Review: The Lion, Leintwardine

Why do so many restaurants and cafes insist on putting cappuccino on their menu then serving up a huge cup of hot milk with a mouse’s bladder of coffee squirted into it and a spoonful of phlegm on top? Is it the misguided belief that bigger is always better? Is there a quiet majority of British punters that I’m entirely unaware of who actually like this? If anyone can inform me, please hit the Comments section. I know this isn’t just my own preference. I can quite easily imagine the reaction of any Italian presented with such a concoction: the initial look, mingling curiosity and surprise; the sip, followed by a very Mediterranean grimace; the shaking head and gale of disbelieving laughter.

Of course, the real villains are me and you, the consumer. Until we laugh at horrible coffee and refuse to pay for it, restaurants won’t improve. What would you do if you ordered “scallops with chorizo and cauliflower puree” and received a huge bowl of cauliflower puree with one tiny anaemic scallop perched on top and no discernible chorizo?

The Lion at Leintwardine, alas, is certainly a member of the crappuccino club. I’d love to say that the meal was by contrast faultless, but I can’t. It was decent enough. Let’s have a look…

For starter I chose chicken liver parfait, for two reasons: it was twinned with an intriguing “baby onion parfait” and boasted smoked brioche accompaniment. Well, the brioche was a bit dry and didn’t present any smoky flavour. And of course the menu was at fault; the onions were in the form of a sticky chutney, not a parfait at all. Boooo! In the event I didn’t complain, as the onions were delicious. The parfait was okay, but not as smooth or firmly textured as I’d like. Maureen’s tartare of smoked salmon lacked balance; the plentiful capers might have been fine with a salmon tartare, but with the already salty and smoked salmon they were overkill. The yogurt mousse and pickled apple accompaniments were a delicious hint of what the dish could have been.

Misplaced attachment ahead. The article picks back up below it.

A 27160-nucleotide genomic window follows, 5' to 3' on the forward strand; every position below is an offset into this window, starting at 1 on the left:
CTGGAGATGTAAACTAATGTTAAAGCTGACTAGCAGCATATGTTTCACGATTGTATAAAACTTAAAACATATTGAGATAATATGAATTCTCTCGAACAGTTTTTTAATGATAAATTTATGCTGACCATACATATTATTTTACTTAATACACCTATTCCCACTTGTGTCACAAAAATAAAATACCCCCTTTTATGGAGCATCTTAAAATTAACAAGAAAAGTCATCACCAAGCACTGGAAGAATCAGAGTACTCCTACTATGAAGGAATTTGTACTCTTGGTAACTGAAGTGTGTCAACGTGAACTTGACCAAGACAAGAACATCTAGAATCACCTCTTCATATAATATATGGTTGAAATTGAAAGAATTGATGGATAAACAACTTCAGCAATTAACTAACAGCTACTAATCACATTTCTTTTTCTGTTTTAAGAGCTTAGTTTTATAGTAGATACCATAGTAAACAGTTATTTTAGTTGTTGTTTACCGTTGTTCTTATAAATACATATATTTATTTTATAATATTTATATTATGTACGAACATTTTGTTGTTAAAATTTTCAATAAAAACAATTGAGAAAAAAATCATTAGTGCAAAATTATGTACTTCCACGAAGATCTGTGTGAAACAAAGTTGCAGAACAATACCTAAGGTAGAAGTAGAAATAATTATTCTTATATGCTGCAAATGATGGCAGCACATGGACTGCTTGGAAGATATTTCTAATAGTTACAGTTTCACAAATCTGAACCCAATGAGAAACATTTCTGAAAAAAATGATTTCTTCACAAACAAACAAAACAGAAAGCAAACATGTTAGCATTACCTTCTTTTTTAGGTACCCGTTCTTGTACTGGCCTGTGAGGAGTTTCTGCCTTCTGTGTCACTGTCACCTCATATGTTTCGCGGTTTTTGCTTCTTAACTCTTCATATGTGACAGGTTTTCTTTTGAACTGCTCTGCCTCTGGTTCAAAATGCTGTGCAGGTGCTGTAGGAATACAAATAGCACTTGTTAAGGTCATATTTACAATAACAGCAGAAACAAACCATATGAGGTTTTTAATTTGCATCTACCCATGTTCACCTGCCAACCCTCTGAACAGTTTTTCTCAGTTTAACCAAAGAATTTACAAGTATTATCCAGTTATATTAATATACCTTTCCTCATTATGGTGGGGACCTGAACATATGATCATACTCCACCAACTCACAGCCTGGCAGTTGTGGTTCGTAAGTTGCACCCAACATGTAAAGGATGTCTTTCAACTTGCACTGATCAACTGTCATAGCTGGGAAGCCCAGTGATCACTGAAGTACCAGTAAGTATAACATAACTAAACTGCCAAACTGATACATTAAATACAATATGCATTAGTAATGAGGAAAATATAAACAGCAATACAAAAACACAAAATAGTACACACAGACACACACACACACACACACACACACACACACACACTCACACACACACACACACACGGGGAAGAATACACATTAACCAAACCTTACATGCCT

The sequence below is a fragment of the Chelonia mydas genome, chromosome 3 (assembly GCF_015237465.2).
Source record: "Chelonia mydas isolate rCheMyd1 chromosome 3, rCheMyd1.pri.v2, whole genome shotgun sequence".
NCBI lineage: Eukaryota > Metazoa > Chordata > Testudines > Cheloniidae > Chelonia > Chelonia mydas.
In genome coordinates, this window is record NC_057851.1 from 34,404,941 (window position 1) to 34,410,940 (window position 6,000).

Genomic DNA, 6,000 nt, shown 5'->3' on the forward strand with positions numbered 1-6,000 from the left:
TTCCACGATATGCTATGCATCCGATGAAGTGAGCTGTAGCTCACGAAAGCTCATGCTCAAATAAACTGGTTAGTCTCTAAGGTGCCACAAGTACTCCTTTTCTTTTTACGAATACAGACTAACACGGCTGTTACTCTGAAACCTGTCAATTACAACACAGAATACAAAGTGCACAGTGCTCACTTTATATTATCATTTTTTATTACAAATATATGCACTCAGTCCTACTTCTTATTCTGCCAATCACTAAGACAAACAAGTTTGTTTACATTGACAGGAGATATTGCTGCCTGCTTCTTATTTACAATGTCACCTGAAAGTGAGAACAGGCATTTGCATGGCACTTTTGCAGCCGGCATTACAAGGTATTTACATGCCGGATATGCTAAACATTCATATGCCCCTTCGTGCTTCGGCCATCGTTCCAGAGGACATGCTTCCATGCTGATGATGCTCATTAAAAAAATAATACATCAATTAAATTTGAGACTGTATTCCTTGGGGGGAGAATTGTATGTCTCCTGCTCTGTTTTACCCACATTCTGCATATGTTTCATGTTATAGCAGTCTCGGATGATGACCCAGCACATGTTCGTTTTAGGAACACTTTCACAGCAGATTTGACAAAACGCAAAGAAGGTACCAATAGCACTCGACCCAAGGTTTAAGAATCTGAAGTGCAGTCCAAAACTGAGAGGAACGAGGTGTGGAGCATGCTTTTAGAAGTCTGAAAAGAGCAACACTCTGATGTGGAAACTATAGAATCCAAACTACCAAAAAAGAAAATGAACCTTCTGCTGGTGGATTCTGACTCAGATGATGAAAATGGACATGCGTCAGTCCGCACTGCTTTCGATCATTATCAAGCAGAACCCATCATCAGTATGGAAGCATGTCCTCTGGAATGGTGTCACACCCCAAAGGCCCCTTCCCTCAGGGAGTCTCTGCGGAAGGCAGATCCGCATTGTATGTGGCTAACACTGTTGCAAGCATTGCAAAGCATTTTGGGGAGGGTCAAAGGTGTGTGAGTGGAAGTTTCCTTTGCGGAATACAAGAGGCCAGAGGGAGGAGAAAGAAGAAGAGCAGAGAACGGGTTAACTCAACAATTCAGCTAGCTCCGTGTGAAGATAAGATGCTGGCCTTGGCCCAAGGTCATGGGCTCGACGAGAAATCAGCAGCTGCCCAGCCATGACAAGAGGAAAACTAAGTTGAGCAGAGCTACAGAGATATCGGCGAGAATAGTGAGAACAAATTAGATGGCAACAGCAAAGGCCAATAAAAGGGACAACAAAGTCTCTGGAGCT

My main of Gressingham duck arrived overcooked, but there was no problem sending it back and it appeared with a new piece of nicely pink duck in less than five minutes. Dauphinoise were pretty good, a fine gravy, but the confit garlic were quite harsh. Somehow I think including them in the cooking rather than scattered on as garnish

might have worked better. Maureen’s seared tuna was not. It was cooked tuna. To be generous, it was still moist enough to be palatable but a disappointment nevertheless. The warm salad of new potato, peas, sun-blushed tomatoes and soft-boiled quails eggs worked well enough for a gentle dish.

Pudding. Apparently often the saving grace of a meal. Both nicely presented. My summer pudding was fine, though a bit heavy on the gooey bread. Maureen’s chocolate tart was fine, though a bit heavy on the pastry. I think the puds sum up the meal fairly well: it was all okay.

If you were staying at the hotel here you’d probably be happy enough with having this dining room downstairs. It’s a handsomely furnished small country hotel and the service was friendly and useful from everyone. And the food was okay. But at £45 each including a bottle of wine I’d say you should be able to find better.

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